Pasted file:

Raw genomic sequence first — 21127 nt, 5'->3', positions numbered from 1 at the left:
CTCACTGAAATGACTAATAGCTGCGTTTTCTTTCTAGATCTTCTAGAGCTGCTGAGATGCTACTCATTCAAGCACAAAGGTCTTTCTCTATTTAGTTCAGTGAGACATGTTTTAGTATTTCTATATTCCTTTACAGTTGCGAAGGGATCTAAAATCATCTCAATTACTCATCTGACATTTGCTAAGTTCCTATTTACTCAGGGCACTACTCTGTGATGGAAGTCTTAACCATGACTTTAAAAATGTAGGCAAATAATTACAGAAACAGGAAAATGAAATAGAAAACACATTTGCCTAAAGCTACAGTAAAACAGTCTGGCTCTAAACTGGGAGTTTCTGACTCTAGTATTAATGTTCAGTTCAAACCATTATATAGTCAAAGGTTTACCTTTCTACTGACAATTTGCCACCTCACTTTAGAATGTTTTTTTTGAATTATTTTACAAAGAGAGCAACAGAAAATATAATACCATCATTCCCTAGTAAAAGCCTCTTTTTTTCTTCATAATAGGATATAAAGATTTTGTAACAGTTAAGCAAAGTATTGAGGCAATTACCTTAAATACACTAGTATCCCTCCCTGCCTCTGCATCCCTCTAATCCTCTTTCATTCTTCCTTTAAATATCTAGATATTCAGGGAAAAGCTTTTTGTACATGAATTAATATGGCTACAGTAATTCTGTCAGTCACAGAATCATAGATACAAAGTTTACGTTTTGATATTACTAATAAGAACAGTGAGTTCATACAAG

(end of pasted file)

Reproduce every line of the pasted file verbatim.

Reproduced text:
Raw genomic sequence first — 21127 nt, 5'->3', positions numbered from 1 at the left:
CTCACTGAAATGACTAATAGCTGCGTTTTCTTTCTAGATCTTCTAGAGCTGCTGAGATGCTACTCATTCAAGCACAAAGGTCTTTCTCTATTTAGTTCAGTGAGACATGTTTTAGTATTTCTATATTCCTTTACAGTTGCGAAGGGATCTAAAATCATCTCAATTACTCATCTGACATTTGCTAAGTTCCTATTTACTCAGGGCACTACTCTGTGATGGAAGTCTTAACCATGACTTTAAAAATGTAGGCAAATAATTACAGAAACAGGAAAATGAAATAGAAAACACATTTGCCTAAAGCTACAGTAAAACAGTCTGGCTCTAAACTGGGAGTTTCTGACTCTAGTATTAATGTTCAGTTCAAACCATTATATAGTCAAAGGTTTACCTTTCTACTGACAATTTGCCACCTCACTTTAGAATGTTTTTTTTGAATTATTTTACAAAGAGAGCAACAGAAAATATAATACCATCATTCCCTAGTAAAAGCCTCTTTTTTTCTTCATAATAGGATATAAAGATTTTGTAACAGTTAAGCAAAGTATTGAGGCAATTACCTTAAATACACTAGTATCCCTCCCTGCCTCTGCATCCCTCTAATCCTCTTTCATTCTTCCTTTAAATATCTAGATATTCAGGGAAAAGCTTTTTGTACATGAATTAATATGGCTACAGTAATTCTGTCAGTCACAGAATCATAGATACAAAGTTTACGTTTTGATATTACTAATAAGAACAGTGAGTTCATACAAG